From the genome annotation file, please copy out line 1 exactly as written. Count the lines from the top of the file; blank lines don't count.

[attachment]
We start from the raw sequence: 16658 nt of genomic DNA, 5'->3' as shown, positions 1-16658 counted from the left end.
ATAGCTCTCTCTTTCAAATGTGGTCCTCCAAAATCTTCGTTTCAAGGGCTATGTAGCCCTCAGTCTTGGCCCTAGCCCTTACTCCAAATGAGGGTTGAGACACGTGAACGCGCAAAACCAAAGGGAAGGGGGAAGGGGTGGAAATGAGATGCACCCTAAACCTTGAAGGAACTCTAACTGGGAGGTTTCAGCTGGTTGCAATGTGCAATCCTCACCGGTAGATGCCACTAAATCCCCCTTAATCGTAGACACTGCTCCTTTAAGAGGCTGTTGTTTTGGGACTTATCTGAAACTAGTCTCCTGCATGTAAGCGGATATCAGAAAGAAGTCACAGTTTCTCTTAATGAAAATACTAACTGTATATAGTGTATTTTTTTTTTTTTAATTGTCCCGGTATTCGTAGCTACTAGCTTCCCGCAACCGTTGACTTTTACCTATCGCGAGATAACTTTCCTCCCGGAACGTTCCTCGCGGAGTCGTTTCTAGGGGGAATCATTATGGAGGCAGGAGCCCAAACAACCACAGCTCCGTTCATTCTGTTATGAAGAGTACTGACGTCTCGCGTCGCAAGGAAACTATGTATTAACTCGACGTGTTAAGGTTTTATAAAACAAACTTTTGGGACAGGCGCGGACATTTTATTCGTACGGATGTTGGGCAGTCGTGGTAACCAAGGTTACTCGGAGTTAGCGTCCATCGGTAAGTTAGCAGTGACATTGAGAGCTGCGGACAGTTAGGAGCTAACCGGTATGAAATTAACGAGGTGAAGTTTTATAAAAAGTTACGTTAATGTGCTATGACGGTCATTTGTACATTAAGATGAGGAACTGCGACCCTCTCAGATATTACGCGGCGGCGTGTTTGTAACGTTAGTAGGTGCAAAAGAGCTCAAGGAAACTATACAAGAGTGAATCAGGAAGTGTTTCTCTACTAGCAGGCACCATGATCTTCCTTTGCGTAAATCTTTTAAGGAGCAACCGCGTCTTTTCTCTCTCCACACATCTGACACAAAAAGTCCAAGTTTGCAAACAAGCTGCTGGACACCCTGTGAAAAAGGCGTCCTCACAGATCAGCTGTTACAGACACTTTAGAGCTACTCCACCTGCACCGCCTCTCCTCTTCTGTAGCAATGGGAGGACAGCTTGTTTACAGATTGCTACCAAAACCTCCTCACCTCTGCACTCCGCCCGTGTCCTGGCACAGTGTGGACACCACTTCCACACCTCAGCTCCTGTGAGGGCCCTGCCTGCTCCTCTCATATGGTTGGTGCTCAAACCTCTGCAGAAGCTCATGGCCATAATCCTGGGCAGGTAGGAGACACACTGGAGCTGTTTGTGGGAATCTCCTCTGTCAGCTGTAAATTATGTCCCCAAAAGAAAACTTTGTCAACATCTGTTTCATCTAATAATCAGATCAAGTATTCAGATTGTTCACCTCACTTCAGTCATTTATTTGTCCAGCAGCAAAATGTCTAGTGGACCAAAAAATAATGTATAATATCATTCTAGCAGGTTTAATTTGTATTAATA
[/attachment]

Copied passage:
We start from the raw sequence: 16658 nt of genomic DNA, 5'->3' as shown, positions 1-16658 counted from the left end.